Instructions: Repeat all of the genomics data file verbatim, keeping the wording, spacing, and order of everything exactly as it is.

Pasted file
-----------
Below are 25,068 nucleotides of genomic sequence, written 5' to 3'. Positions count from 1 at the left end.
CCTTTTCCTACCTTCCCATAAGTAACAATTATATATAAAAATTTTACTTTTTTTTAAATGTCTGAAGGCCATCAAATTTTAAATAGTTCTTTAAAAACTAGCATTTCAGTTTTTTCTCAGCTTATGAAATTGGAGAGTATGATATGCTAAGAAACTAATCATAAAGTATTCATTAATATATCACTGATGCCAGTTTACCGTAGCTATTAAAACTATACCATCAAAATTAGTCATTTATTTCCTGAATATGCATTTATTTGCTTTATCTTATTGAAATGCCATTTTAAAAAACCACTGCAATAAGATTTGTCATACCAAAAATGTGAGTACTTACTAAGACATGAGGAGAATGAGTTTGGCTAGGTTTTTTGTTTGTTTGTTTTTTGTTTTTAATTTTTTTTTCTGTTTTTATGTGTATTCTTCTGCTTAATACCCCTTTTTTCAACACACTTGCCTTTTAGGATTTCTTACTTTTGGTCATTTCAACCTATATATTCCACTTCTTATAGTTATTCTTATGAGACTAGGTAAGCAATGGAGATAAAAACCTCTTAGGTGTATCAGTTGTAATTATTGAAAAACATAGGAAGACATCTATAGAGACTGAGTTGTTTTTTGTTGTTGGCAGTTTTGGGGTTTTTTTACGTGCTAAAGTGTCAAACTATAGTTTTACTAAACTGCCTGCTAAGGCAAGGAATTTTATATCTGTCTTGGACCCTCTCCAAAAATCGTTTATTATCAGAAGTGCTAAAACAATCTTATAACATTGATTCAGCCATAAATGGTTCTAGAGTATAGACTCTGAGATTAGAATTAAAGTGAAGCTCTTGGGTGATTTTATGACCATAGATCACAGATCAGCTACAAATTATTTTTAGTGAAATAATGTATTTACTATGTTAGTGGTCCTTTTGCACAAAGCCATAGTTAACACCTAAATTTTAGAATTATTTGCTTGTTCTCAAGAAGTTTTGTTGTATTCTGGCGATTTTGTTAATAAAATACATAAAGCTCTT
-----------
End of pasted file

Below are 25,068 nucleotides of genomic sequence, written 5' to 3'. Positions count from 1 at the left end.
CCTTTTCCTACCTTCCCATAAGTAACAATTATATATAAAAATTTTACTTTTTTTTAAATGTCTGAAGGCCATCAAATTTTAAATAGTTCTTTAAAAACTAGCATTTCAGTTTTTTCTCAGCTTATGAAATTGGAGAGTATGATATGCTAAGAAACTAATCATAAAGTATTCATTAATATATCACTGATGCCAGTTTACCGTAGCTATTAAAACTATACCATCAAAATTAGTCATTTATTTCCTGAATATGCATTTATTTGCTTTATCTTATTGAAATGCCATTTTAAAAAACCACTGCAATAAGATTTGTCATACCAAAAATGTGAGTACTTACTAAGACATGAGGAGAATGAGTTTGGCTAGGTTTTTTGTTTGTTTGTTTTTTGTTTTTAATTTTTTTTTCTGTTTTTATGTGTATTCTTCTGCTTAATACCCCTTTTTTCAACACACTTGCCTTTTAGGATTTCTTACTTTTGGTCATTTCAACCTATATATTCCACTTCTTATAGTTATTCTTATGAGACTAGGTAAGCAATGGAGATAAAAACCTCTTAGGTGTATCAGTTGTAATTATTGAAAAACATAGGAAGACATCTATAGAGACTGAGTTGTTTTTTGTTGTTGGCAGTTTTGGGGTTTTTTTACGTGCTAAAGTGTCAAACTATAGTTTTACTAAACTGCCTGCTAAGGCAAGGAATTTTATATCTGTCTTGGACCCTCTCCAAAAATCGTTTATTATCAGAAGTGCTAAAACAATCTTATAACATTGATTCAGCCATAAATGGTTCTAGAGTATAGACTCTGAGATTAGAATTAAAGTGAAGCTCTTGGGTGATTTTATGACCATAGATCACAGATCAGCTACAAATTATTTTTAGTGAAATAATGTATTTACTATGTTAGTGGTCCTTTTGCACAAAGCCATAGTTAACACCTAAATTTTAGAATTATTTGCTTGTTCTCAAGAAGTTTTGTTGTATTCTGGCGATTTTGTTAATAAAATACATAAAGCTCTT